Monday, June 05, 2006

Citable No 30: At PTO's Request, TTAB Reconsiders and Partially Reverses "SQUAW" Disparagement Ruling

In the 30th citable TTAB decision of 2006, the PTO succeeded in obtaining reconsideration and partial reversal of the Board's decision of September 26, 2005, in which the Board had reversed Section 2(a) disparagement refusals of the marks SQUAW and SQUAW ONE for clothing, ski equipment, and retail store services. (TTABlogged here). In re Squaw Valley Devpt. Co., 80 USPQ2d 1264 (TTAB 2006) (on reconsideration).

The Board's earlier ruling was predicated in large part on the PTO's failure to establish that a "substantial composite of Native Americans finds applicant's use of SQUAW in its marks on applicant's goods and services to be disparaging." [emphasis in original].

On reconsideration, the Board again applied the two-part test of Harjo v. Pro-Football, Inc., 50 USPQ2d 1705 (TTAB 1999) [reversed on other grounds] ["Harjo I"] for determining whether matter may be disparaging under Section 2(a):
  1. what is the likely meaning of the matter in question, taking into account not only dictionary definitions, but also the relationship of the matter to the other elements in the mark, the nature of the goods or services, and the manner in which the mark is used in the marketplace in connection with the goods or services;

  2. if that meaning is found to refer to identifiable persons, institutions, beliefs or national symbols, whether that meaning may be disparaging to a substantial composite of the referenced group.
Examining Attorney Michael Baird, in the reconsideration request, maintained that the Board had (1) misapplied the second part of the Harjo I test (as to clothing and retail services) by requiring evidence that the goods and services be considered in finding a term to be disparaging; (2) incorrectly applied an inter partes standard of evidence in this ex parte appeal; and (3) as to the class 28 goods, incorrectly analyzed the evidence relating to the likely meaning of the term SQUAW under the first part of the Harjo I test.

As to point 1, the Board reviewed the Harjo decisions, and concluded that it had not erred in its original ruling: "the second part of the test for disparagement requires consideration of whether the term would be considered disparaging as the term is used in connection with the identified goods or services."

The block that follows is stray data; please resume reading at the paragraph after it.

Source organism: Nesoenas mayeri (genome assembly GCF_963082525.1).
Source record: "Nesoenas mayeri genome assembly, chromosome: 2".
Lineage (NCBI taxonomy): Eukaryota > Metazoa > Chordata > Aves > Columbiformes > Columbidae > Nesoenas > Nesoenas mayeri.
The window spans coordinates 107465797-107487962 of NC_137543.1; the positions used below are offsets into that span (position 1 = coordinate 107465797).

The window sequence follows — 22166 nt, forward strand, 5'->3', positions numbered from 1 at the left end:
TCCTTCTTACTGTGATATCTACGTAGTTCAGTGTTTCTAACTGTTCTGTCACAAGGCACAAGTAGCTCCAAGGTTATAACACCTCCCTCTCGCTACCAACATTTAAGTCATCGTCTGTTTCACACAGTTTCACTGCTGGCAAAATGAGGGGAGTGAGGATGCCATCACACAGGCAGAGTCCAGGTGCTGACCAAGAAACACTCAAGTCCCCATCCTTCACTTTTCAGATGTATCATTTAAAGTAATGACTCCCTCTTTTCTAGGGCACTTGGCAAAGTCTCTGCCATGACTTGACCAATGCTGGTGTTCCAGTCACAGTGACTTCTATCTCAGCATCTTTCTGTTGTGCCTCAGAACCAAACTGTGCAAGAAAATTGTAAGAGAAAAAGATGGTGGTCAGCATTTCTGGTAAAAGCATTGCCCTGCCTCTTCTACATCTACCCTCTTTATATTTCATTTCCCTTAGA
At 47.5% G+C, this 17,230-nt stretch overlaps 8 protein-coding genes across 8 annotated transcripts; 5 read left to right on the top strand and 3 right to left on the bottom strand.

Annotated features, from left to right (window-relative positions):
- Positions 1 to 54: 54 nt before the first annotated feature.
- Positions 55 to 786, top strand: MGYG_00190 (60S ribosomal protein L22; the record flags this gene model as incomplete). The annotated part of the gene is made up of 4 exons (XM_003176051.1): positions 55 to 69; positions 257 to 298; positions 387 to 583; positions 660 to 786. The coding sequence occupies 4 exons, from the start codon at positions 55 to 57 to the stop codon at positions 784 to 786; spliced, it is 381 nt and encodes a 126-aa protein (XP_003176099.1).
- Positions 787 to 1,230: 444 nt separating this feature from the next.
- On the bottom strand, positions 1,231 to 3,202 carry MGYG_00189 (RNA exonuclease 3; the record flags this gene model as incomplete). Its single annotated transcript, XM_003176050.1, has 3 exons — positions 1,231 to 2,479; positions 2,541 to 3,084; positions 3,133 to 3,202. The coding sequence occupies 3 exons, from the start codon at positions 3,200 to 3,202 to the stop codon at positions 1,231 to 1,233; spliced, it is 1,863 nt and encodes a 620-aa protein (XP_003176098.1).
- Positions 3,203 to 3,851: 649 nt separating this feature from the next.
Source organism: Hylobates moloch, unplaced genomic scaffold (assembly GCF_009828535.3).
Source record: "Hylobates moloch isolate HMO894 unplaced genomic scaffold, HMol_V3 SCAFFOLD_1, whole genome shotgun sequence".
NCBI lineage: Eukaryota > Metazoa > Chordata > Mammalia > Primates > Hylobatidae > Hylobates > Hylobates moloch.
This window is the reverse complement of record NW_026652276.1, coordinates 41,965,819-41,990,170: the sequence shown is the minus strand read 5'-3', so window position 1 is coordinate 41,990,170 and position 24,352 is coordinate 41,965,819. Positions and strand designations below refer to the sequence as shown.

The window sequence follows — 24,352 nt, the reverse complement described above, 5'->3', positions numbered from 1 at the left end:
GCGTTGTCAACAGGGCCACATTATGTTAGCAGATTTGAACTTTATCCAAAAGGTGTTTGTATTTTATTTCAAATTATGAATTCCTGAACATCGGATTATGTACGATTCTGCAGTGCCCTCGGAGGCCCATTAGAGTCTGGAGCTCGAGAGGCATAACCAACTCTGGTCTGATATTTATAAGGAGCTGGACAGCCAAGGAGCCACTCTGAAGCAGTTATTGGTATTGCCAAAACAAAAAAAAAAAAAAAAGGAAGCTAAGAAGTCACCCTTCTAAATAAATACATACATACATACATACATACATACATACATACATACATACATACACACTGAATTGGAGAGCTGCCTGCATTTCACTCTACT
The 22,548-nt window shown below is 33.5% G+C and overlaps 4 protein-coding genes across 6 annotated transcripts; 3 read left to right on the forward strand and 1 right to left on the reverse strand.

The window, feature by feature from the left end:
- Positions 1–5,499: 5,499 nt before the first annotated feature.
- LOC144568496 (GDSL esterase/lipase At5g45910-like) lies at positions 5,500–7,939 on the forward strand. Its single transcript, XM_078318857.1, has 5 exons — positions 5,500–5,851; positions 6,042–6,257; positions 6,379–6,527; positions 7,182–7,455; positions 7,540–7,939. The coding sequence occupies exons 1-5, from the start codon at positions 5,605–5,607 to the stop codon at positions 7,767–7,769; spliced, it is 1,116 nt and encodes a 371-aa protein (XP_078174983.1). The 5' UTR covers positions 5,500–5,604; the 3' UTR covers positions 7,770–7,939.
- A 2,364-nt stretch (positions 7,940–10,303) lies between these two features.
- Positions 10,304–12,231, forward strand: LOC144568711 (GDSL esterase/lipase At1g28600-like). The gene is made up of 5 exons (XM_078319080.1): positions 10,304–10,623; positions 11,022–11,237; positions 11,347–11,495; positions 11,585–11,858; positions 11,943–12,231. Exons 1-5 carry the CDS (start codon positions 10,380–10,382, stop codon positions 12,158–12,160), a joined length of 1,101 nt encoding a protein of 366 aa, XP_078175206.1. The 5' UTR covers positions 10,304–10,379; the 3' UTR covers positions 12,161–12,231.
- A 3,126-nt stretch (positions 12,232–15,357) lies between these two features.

As to point 2, for which the PTO's arguments were limited to class 25 and 35, the Board agreed that, in light of applicable CAFC precedent (which recognize the limited resources of examining attorneys) it had applied the wrong standard of proof:

"even though there was no direct evidence that a substantial composite of Native Americans find applicant's use of SQUAW in its marks on the identified goods and services to be disparaging, we did not consider whether the examining attorney met the Office's burden under the second prong of the Harjo I test by extrapolating from the evidence of record that a substantial composite of Native Americans find applicant's use of SQUAW in its marks on the identified goods and services to be disparaging."

The Board then reviewed the PTO's evidence in order to correctly apply the second prong of the test. It found the evidence "sufficient to establish prima facie that applicant's marks disparage a substantial composite of Native Americans when used in the context of applicant's goods and services." Applicant's evidence failed to overcome the PTO's case, since it failed to submit "any evidence which suggests that Native Americans do not view 'squaw' as a [disparaging] term for its Class 25 and 26 goods and services."

Finally, as to point 3, the Board reiterated its finding under the first prong of the Harjo I test that, when used in connection with ski equipment, the primary meaning of SQUAW is the SQUAW VALLEY ski resort. Thus as to these goods, Applicant successfully rebutted the PTO's prima facie case that SQUAW is disparaging.

TTABlog comment: I'm not squawking about this one. It is, however, the first decision I can recall wherein the PTO sought reconsideration of an unfavorable TTAB ruling. I wonder why it doesn't happen more often?

Text Copyright John L. Welch 2006.


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